in badger sightings is giving cause for concern
2 Feb 2004 - Strathspey and Badenoch
BADGER numbers in Badenoch and Strathspey appear to be in serious
decline, according to recently published figures.
Although the number of visitors to the Strathspey Badger Hide by the
River Spey near Boat of Garten was up to 812 (129 visits to the hide)
over the past year, the number of badger sightings was well down on
In the past year, a total of 342 badgers were seen with the maximum on
one night being four compared to 2000 when there were 406 sightings of
badgers, but just 543 visitors (96 visits) and up to eight badgers were
seen on a single night.
Mr Allan Bantick, manager of the hide and a badger expert, has blamed
climate change and an associated shortage of food for the fall in badger
numbers. Commenting on the end of year figures, he said:
"The badgers have had a tough time of it this year, and although
there has been a slight increase in the average number of badgers seen
per night at the hide in the past year, our numbers are still well below
those of a few years ago. We now believe climate change to be a major factor in this. Hot,
dry springs and summers have caused a shortage of worms, which normally
form a major part of the badger's diet, both for food and water. This deprivation has resulted in a significant drop in badger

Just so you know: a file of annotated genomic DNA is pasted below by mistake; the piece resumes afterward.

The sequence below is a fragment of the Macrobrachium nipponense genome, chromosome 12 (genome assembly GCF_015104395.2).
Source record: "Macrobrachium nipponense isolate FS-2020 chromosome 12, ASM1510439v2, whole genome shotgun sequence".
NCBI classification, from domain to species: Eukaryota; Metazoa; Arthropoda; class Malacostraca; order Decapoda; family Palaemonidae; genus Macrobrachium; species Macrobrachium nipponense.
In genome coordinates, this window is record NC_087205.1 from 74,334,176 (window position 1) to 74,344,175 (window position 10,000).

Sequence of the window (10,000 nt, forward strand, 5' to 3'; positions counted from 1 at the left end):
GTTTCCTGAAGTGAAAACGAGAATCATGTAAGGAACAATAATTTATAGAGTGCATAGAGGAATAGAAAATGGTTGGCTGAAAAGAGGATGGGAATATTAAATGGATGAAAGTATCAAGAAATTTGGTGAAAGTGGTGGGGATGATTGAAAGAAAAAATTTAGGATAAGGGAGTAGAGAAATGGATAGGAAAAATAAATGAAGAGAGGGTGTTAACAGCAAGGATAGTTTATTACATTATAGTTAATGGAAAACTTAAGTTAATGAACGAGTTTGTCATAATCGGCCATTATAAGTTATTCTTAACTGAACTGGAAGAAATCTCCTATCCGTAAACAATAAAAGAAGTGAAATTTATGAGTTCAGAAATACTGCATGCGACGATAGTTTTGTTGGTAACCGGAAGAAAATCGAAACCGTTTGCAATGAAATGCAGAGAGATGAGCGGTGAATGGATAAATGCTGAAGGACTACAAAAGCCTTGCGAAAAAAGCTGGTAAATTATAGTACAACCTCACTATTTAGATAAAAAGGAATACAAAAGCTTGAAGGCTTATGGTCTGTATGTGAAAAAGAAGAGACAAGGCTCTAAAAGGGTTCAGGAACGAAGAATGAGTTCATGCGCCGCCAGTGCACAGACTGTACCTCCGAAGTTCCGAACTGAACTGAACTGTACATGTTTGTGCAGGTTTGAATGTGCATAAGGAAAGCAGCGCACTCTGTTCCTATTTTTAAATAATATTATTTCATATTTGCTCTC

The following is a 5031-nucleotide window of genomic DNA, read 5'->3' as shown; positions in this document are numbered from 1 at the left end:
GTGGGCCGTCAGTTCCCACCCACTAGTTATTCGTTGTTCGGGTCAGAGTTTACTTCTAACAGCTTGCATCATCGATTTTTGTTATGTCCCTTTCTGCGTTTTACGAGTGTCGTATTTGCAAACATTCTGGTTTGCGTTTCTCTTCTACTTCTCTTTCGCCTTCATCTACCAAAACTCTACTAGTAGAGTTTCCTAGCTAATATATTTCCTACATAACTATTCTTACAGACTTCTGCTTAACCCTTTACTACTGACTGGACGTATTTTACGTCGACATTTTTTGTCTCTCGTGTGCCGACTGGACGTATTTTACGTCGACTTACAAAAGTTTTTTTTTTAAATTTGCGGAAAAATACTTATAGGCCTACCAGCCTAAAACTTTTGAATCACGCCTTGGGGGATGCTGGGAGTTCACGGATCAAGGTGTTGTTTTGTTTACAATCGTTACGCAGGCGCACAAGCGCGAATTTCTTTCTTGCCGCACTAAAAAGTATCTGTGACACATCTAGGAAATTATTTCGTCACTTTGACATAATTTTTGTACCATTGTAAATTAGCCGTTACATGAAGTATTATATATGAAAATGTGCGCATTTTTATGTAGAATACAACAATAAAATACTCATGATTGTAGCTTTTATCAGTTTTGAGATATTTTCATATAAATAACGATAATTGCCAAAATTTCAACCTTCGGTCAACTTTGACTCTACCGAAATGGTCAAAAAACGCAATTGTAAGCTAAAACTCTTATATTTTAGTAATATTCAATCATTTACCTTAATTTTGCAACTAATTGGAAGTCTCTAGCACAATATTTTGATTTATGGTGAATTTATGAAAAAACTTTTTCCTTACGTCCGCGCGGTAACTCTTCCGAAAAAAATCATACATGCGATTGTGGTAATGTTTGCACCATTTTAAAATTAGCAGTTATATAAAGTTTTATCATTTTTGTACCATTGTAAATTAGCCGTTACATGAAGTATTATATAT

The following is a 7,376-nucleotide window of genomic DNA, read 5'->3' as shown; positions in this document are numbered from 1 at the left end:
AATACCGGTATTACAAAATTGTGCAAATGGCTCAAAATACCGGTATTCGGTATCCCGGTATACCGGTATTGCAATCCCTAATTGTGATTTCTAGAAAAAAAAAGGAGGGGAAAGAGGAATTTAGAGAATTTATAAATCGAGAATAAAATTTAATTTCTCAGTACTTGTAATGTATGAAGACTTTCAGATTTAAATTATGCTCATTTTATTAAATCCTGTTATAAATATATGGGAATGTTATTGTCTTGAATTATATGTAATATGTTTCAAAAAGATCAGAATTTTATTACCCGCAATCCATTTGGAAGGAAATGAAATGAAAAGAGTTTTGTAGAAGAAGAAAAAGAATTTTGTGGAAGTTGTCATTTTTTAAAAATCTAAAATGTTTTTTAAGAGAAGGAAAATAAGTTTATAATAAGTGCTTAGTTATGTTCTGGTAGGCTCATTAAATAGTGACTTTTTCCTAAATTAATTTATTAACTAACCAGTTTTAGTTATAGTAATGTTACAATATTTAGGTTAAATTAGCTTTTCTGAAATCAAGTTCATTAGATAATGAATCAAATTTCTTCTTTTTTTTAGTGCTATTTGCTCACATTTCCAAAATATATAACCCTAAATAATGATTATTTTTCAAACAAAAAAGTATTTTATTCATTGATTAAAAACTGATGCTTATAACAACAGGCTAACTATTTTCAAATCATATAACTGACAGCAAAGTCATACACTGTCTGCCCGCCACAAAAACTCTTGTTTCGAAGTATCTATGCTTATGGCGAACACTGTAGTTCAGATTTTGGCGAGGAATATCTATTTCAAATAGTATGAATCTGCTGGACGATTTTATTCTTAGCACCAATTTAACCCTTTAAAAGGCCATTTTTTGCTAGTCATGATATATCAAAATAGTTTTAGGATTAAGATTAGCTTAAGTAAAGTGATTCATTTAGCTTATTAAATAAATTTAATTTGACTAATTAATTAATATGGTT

breeding success right across the UK.
A high percentage of cubs born in the last two or three years have died
of starvation because their parents could not feed them.
"This situation has been made worse by badgers having to forage
further afield than normal for food and water and being knocked down by
cars on roads that they would not normally need to cross. Some of these road victims are collected for examination, and it
is clear from the thin, dehydrated condition of some of these animals
that they were starving. In one pathetic case the badger only weighed
five kilogrammes, which is less than half of what it should have weighed
at that time of year."
However, Mr Bantick said that those who had visited the hide had not
been disappointed this year.
"Our guests were entertained brilliantly by the few badgers that we
have, " he said. "At various times we have seen the badgers
mating, fighting, playing, tunnelling, changing the bedding, marking
each other and having a good scratch. Our guests comprised a similar mix to previous years with the
usual organisations and businesses making block bookings to include an
evening of badger watching in their programmes."
Regular groups to visit the hide included the Heatherlea Birdwatching
Centre, Moray Firth Wildlife Centre, the Whale and Dolphin Conservation
Society and the RSPB. However, the largest group of users was the general public.
Other species seen from the hide included mice, voles, shrews, foxes,
mink, otters, pine martens, roe deer, hares, bats, tawny owls, barn
owls, long-eared owls, little owls, buzzards, kestrels, ospreys and
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